Gattuso’s preferred formation at Napoli was a 4-2-3-1 formation. When defending this allows the team scope to transition between a 4-1-4-1, 4-5-1 and a 4-4-2 defensive block. This image shows Napoli in a 4-1-4-1 medium block, but the minute the ball gets played to the number 10, Lozano will press the man, Demme will move across towards the right-hand side and then Bakayoko will push forward into the midfield Line creating a 4-4-2 defensive block.
Gattuso preferred a 4-4-2 defensive shape during his time in Naples.
When Napoli were defending high up the pitch. Their aim was not to stop the team from playing out from the goalkeeper that’s the approach Napoli invited under Gattuso. The aim was to let the opposition have the ball and play themselves into a mistake, and if the mistake didn’t happen to stop them from being able to play through each third of the pitch. This was implemented through a staggered 4-4-2 defensive shape.
In this feature, you can see how Piotr Zieliński joins Dries Mertens and created the 4-4-2. Napoli are sitting in a narrow shape leaving space in the wide areas, and how AC Milan’s double pivot of Franck Kessie and Sandro Tonali are both closely marked. The position of Napoli’s Zielinski and Mertens can’t be overlooked in this image.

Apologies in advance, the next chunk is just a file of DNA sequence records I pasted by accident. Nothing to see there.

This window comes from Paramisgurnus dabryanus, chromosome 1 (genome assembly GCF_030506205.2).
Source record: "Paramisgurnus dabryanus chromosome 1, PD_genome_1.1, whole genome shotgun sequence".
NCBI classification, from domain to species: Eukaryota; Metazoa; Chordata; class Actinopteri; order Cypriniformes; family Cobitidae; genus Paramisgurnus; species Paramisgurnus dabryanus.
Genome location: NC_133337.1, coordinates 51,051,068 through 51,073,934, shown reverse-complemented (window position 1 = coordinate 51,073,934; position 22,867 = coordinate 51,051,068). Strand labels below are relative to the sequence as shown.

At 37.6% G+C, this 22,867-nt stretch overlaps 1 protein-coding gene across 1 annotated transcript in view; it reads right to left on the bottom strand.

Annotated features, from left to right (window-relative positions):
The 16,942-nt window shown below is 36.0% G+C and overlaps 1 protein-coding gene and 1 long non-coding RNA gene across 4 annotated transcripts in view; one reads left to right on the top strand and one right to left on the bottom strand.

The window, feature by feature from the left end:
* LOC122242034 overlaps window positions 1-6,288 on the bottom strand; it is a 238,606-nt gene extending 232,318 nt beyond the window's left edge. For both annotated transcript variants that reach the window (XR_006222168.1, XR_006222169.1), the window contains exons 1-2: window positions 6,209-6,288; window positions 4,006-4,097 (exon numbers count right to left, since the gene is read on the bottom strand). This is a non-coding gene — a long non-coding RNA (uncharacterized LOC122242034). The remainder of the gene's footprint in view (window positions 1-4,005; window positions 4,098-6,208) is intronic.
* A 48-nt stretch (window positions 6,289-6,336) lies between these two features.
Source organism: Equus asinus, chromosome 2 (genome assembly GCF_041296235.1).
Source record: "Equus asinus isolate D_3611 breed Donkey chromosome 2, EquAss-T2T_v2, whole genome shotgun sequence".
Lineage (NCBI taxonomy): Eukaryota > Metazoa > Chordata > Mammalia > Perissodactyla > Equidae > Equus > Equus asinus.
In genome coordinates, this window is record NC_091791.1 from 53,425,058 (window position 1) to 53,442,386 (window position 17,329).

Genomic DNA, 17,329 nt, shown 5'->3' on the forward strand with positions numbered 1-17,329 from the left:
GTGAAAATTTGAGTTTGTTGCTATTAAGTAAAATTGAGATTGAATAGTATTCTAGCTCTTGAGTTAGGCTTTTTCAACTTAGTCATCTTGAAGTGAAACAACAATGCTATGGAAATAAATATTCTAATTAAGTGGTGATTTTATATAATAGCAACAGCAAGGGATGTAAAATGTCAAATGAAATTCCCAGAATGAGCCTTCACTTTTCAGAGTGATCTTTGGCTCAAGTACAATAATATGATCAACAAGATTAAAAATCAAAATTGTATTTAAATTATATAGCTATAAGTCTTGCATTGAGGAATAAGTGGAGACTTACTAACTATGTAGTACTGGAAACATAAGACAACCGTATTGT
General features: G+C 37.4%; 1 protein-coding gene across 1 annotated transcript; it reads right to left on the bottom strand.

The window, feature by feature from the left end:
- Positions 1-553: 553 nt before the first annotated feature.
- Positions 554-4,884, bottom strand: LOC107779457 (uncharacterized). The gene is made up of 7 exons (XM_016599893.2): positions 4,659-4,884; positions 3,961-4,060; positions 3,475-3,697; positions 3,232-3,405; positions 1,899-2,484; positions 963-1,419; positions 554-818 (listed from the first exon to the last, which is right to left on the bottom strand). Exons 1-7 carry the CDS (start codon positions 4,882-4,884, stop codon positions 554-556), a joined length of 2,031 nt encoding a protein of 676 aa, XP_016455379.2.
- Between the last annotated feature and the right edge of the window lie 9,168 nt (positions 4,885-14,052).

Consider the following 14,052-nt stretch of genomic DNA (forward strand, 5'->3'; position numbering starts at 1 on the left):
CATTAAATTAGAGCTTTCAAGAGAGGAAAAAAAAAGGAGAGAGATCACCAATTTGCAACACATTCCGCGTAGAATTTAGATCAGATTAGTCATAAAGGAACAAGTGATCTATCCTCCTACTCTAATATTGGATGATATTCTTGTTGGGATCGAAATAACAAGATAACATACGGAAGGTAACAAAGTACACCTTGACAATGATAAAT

They are not pressing against the ball and have split to encourage Donnarumma, Milan’s goalkeeper, to play the ball into midfield. This would create a 4v2 in Napoli’s favour and put immediate pressure on Kessie and Tonali. The wide position also discourages Milan from playing to the centre-backs as they would be put under immediate pressure. It forces Donnarumma into a long pass out wide to Milan left-back Theo Hernandez, once this happens Napoli move across as a team and presses the ball immediately. This channels the opposition’s build-up down one side.
Look at the image below as Napoli immediately put pressure on Inter as they receive the ball out wide through similar circumstances. The staggered 4-4-2 structure is applied as the team moves across and compresses any space available for Inter to progress. They haven’t got time to switch the play and can’t pass inside because of how quick Napoli have closed the passing options.